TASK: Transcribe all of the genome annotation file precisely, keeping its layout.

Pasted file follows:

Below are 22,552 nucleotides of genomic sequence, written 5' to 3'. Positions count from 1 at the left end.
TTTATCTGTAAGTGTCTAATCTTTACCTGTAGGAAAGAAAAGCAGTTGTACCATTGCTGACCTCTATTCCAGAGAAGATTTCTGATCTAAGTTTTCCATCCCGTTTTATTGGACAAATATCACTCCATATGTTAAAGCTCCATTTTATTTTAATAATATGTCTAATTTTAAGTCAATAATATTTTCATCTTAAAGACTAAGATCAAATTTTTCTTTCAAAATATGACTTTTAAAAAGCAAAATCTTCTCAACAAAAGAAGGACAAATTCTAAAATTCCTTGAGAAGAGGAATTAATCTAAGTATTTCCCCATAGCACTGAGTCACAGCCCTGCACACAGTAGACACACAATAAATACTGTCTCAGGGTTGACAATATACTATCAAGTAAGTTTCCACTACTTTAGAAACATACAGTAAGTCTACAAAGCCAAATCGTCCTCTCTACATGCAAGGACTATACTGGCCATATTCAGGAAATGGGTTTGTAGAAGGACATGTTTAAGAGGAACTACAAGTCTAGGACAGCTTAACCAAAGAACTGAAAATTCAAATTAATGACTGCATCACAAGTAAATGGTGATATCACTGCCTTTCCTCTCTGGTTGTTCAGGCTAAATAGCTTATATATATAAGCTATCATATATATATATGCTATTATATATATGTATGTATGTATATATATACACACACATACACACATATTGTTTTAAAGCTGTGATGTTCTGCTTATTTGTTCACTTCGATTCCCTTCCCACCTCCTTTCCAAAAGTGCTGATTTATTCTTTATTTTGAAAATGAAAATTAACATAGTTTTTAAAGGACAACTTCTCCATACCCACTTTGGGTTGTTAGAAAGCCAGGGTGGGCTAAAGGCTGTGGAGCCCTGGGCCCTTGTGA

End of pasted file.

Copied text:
Below are 22,552 nucleotides of genomic sequence, written 5' to 3'. Positions count from 1 at the left end.
TTTATCTGTAAGTGTCTAATCTTTACCTGTAGGAAAGAAAAGCAGTTGTACCATTGCTGACCTCTATTCCAGAGAAGATTTCTGATCTAAGTTTTCCATCCCGTTTTATTGGACAAATATCACTCCATATGTTAAAGCTCCATTTTATTTTAATAATATGTCTAATTTTAAGTCAATAATATTTTCATCTTAAAGACTAAGATCAAATTTTTCTTTCAAAATATGACTTTTAAAAAGCAAAATCTTCTCAACAAAAGAAGGACAAATTCTAAAATTCCTTGAGAAGAGGAATTAATCTAAGTATTTCCCCATAGCACTGAGTCACAGCCCTGCACACAGTAGACACACAATAAATACTGTCTCAGGGTTGACAATATACTATCAAGTAAGTTTCCACTACTTTAGAAACATACAGTAAGTCTACAAAGCCAAATCGTCCTCTCTACATGCAAGGACTATACTGGCCATATTCAGGAAATGGGTTTGTAGAAGGACATGTTTAAGAGGAACTACAAGTCTAGGACAGCTTAACCAAAGAACTGAAAATTCAAATTAATGACTGCATCACAAGTAAATGGTGATATCACTGCCTTTCCTCTCTGGTTGTTCAGGCTAAATAGCTTATATATATAAGCTATCATATATATATATGCTATTATATATATGTATGTATGTATATATATACACACACATACACACATATTGTTTTAAAGCTGTGATGTTCTGCTTATTTGTTCACTTCGATTCCCTTCCCACCTCCTTTCCAAAAGTGCTGATTTATTCTTTATTTTGAAAATGAAAATTAACATAGTTTTTAAAGGACAACTTCTCCATACCCACTTTGGGTTGTTAGAAAGCCAGGGTGGGCTAAAGGCTGTGGAGCCCTGGGCCCTTGTGA